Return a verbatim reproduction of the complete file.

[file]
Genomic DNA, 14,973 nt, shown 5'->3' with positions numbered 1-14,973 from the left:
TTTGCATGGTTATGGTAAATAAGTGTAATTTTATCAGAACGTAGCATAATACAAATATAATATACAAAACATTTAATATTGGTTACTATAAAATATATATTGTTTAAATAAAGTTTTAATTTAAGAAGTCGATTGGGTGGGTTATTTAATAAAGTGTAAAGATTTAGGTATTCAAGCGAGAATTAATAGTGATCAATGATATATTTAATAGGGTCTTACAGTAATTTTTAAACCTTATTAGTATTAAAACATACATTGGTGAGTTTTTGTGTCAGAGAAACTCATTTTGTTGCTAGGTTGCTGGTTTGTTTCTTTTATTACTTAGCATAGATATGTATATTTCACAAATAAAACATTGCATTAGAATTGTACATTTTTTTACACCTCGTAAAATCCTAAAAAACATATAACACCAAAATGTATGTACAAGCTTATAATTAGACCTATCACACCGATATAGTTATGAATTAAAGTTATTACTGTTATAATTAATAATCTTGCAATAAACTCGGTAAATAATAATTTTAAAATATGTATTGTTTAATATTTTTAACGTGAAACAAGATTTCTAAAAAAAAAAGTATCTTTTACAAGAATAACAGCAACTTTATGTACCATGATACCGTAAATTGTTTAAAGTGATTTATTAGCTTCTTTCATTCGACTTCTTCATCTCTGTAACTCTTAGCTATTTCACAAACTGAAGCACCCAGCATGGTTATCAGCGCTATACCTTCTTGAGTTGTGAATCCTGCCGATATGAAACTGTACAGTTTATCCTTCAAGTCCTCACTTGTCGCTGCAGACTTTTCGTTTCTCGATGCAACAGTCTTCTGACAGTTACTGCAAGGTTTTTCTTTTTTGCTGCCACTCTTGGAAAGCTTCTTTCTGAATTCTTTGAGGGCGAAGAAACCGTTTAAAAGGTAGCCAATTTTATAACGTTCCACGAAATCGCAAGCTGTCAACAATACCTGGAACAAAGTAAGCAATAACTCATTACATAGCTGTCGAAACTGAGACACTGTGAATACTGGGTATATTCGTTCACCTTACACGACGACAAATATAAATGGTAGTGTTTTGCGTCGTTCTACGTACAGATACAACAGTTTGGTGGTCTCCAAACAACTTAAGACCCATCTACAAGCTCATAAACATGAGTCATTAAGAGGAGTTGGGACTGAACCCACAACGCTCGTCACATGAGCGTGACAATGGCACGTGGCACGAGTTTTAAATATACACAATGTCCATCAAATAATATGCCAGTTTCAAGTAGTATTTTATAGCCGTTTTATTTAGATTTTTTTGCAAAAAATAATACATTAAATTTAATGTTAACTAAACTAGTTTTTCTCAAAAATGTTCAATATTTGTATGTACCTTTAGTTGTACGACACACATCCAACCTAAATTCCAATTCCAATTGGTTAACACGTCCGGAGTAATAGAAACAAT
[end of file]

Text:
Genomic DNA, 14,973 nt, shown 5'->3' with positions numbered 1-14,973 from the left:
TTTGCATGGTTATGGTAAATAAGTGTAATTTTATCAGAACGTAGCATAATACAAATATAATATACAAAACATTTAATATTGGTTACTATAAAATATATATTGTTTAAATAAAGTTTTAATTTAAGAAGTCGATTGGGTGGGTTATTTAATAAAGTGTAAAGATTTAGGTATTCAAGCGAGAATTAATAGTGATCAATGATATATTTAATAGGGTCTTACAGTAATTTTTAAACCTTATTAGTATTAAAACATACATTGGTGAGTTTTTGTGTCAGAGAAACTCATTTTGTTGCTAGGTTGCTGGTTTGTTTCTTTTATTACTTAGCATAGATATGTATATTTCACAAATAAAACATTGCATTAGAATTGTACATTTTTTTACACCTCGTAAAATCCTAAAAAACATATAACACCAAAATGTATGTACAAGCTTATAATTAGACCTATCACACCGATATAGTTATGAATTAAAGTTATTACTGTTATAATTAATAATCTTGCAATAAACTCGGTAAATAATAATTTTAAAATATGTATTGTTTAATATTTTTAACGTGAAACAAGATTTCTAAAAAAAAAAGTATCTTTTACAAGAATAACAGCAACTTTATGTACCATGATACCGTAAATTGTTTAAAGTGATTTATTAGCTTCTTTCATTCGACTTCTTCATCTCTGTAACTCTTAGCTATTTCACAAACTGAAGCACCCAGCATGGTTATCAGCGCTATACCTTCTTGAGTTGTGAATCCTGCCGATATGAAACTGTACAGTTTATCCTTCAAGTCCTCACTTGTCGCTGCAGACTTTTCGTTTCTCGATGCAACAGTCTTCTGACAGTTACTGCAAGGTTTTTCTTTTTTGCTGCCACTCTTGGAAAGCTTCTTTCTGAATTCTTTGAGGGCGAAGAAACCGTTTAAAAGGTAGCCAATTTTATAACGTTCCACGAAATCGCAAGCTGTCAACAATACCTGGAACAAAGTAAGCAATAACTCATTACATAGCTGTCGAAACTGAGACACTGTGAATACTGGGTATATTCGTTCACCTTACACGACGACAAATATAAATGGTAGTGTTTTGCGTCGTTCTACGTACAGATACAACAGTTTGGTGGTCTCCAAACAACTTAAGACCCATCTACAAGCTCATAAACATGAGTCATTAAGAGGAGTTGGGACTGAACCCACAACGCTCGTCACATGAGCGTGACAATGGCACGTGGCACGAGTTTTAAATATACACAATGTCCATCAAATAATATGCCAGTTTCAAGTAGTATTTTATAGCCGTTTTATTTAGATTTTTTTGCAAAAAATAATACATTAAATTTAATGTTAACTAAACTAGTTTTTCTCAAAAATGTTCAATATTTGTATGTACCTTTAGTTGTACGACACACATCCAACCTAAATTCCAATTCCAATTGGTTAACACGTCCGGAGTAATAGAAACAAT